Dear diary: Increasing sample size

Feb 24, 2003  •  Post A Comment

Nielsen Media Research is expected to announce, perhaps as early as this week, a new plan that will lead to the end of the diary system for measuring ratings in the top television markets, replacing the much maligned practice of having viewers with set-top meters fill out diaries.
Nielsen is not yet ready to announce details of the rollout, but it is expected to follow the Boston model, in which both Local People Meters and diaries are employed during a transitional period. Susan Whiting, president and CEO of Nielsen Media Research, declined to comment or to specify which networks would initially participate. “We’re in the middle of trying to inform a number of different clients at the same time of what the steps are,” Ms. Whiting said. “So it would be really unfair to disclose that now without talking to them first.”
Ms. Whiting added that it was “feasible” to replace diaries in the top 10 markets over the next three to four years and that the time frame for doubling the Nielsen People Meter sample was “two to four” years. But the “plan to have People Meters in the top 10 markets and to expand our national sample is not a new plan,” Ms. Whiting said. “What we’ve been working on, what’s so significant … about NBC and other clients is that they’re all saying that they want to support the expansion of People Meters.”
The change is part of a long-sought improvement in the way Nielsen measures how many people are viewing a given TV show. In recent years, the ratings giant has been criticized for everything from undercounting viewers in bars and other public venues such as airports to failing to fully recognize minority viewers, especially the mushrooming Hispanic population in the United States.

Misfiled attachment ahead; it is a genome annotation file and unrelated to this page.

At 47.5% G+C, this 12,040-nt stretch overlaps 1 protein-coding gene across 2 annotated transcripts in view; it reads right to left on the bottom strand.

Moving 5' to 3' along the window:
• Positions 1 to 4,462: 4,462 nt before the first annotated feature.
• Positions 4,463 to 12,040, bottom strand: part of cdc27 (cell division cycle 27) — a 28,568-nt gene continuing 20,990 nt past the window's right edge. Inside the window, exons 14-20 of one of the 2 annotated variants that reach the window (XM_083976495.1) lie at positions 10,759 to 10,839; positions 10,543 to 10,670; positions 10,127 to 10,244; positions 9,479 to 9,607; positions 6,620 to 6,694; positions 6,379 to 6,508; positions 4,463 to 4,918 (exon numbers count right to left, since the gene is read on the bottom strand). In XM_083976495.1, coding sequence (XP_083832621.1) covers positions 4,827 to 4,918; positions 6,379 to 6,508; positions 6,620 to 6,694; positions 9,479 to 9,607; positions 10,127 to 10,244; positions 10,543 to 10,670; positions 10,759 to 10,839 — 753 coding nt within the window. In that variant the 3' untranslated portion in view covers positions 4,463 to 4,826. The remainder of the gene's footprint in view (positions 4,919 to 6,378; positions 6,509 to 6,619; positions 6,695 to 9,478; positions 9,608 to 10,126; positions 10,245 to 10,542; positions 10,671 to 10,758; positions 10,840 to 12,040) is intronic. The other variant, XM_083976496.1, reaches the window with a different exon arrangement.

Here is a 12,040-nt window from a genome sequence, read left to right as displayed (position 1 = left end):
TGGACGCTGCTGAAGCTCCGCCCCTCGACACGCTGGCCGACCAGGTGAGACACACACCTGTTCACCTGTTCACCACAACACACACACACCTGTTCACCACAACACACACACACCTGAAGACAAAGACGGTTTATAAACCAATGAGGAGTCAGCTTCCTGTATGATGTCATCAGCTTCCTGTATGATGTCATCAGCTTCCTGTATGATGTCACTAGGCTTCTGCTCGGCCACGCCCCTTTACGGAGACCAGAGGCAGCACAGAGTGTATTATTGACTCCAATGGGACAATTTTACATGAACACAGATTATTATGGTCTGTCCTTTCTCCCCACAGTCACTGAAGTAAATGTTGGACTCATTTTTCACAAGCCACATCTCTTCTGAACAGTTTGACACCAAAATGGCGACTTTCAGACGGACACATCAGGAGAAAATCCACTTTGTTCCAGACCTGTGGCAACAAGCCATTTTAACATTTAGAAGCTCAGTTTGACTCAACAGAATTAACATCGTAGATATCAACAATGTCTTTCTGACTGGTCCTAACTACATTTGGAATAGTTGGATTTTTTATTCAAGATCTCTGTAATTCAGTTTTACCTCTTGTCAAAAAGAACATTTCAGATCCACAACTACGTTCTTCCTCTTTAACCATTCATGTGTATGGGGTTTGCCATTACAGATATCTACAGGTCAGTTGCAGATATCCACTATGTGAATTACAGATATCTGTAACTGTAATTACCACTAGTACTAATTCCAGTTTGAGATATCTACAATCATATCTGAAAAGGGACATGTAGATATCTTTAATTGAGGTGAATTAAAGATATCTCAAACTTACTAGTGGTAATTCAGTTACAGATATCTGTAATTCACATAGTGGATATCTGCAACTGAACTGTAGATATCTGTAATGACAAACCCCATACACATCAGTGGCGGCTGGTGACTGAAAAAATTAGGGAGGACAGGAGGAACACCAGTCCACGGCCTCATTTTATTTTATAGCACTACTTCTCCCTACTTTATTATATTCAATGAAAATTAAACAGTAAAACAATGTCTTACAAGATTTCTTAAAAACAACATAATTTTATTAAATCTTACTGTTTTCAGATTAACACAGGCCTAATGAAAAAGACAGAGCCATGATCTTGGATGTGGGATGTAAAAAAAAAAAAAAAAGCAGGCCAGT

The new system is expected to include twice as large a sample. Although Nielsen would not confirm other participants, the new system is said to already have the backing of Disney’s ABC, News Corp.’s Fox and the Turner networks.
The latest to sign on for the new expanded sampling, which will come with a higher price tag, is General Electric’s NBC. Nielsen Media Research and NBC last week announced a seven-year agreement for audience measurement services covering all of NBC’s national and local television businesses, including the NBC Television Network, cable networks Bravo, CNBC and MSNBC, Telemundo, the 14 NBC owned-and-operated television stations and the 13 Telemundo television stations.
As part of the deal, NBC has agreed to support the expansion of Nielsen’s National People Meter sample. When all elements of the expansion plan are complete, the effective size of the National People Meter sample will grow from 5,100 households, consisting of approximately 13,000 persons, to nearly 10,000 homes, consisting of approximately 23,000 persons.
Ms. Whiting did say that the NPM sample expansion would be achieved partly by “incorporating homes from the Local People Meter markets.”